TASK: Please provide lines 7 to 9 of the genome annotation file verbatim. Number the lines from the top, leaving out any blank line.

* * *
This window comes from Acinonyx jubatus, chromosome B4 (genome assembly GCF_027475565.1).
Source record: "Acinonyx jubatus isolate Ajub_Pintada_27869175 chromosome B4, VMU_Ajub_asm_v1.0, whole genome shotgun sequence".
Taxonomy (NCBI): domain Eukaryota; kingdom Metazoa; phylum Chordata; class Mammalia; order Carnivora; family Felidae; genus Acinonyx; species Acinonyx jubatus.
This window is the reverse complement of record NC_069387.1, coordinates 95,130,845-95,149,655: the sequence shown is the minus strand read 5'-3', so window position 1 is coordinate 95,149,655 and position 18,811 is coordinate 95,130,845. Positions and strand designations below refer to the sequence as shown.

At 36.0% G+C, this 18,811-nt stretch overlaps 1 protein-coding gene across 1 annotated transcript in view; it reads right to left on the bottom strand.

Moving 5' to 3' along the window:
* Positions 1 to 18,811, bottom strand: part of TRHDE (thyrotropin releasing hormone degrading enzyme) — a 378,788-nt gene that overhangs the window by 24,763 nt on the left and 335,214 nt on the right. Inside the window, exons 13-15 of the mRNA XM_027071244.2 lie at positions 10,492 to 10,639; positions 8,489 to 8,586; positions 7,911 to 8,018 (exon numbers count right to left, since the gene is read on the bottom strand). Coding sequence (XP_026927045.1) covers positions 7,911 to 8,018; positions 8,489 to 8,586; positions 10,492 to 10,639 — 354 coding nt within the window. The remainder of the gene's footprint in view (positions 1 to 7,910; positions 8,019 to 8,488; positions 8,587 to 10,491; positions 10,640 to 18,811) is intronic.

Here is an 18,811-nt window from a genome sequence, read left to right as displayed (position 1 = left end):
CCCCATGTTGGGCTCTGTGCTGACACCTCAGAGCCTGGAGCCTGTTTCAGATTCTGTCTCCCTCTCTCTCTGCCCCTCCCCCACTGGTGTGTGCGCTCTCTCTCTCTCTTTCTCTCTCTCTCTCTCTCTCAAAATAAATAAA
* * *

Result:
* Positions 1 to 18,811, bottom strand: part of TRHDE (thyrotropin releasing hormone degrading enzyme) — a 378,788-nt gene that overhangs the window by 24,763 nt on the left and 335,214 nt on the right. Inside the window, exons 13-15 of the mRNA XM_027071244.2 lie at positions 10,492 to 10,639; positions 8,489 to 8,586; positions 7,911 to 8,018 (exon numbers count right to left, since the gene is read on the bottom strand). Coding sequence (XP_026927045.1) covers positions 7,911 to 8,018; positions 8,489 to 8,586; positions 10,492 to 10,639 — 354 coding nt within the window. The remainder of the gene's footprint in view (positions 1 to 7,910; positions 8,019 to 8,488; positions 8,587 to 10,491; positions 10,640 to 18,811) is intronic.

Here is an 18,811-nt window from a genome sequence, read left to right as displayed (position 1 = left end):
CCCCATGTTGGGCTCTGTGCTGACACCTCAGAGCCTGGAGCCTGTTTCAGATTCTGTCTCCCTCTCTCTCTGCCCCTCCCCCACTGGTGTGTGCGCTCTCTCTCTCTCTTTCTCTCTCTCTCTCTCTCTCAAAATAAATAAA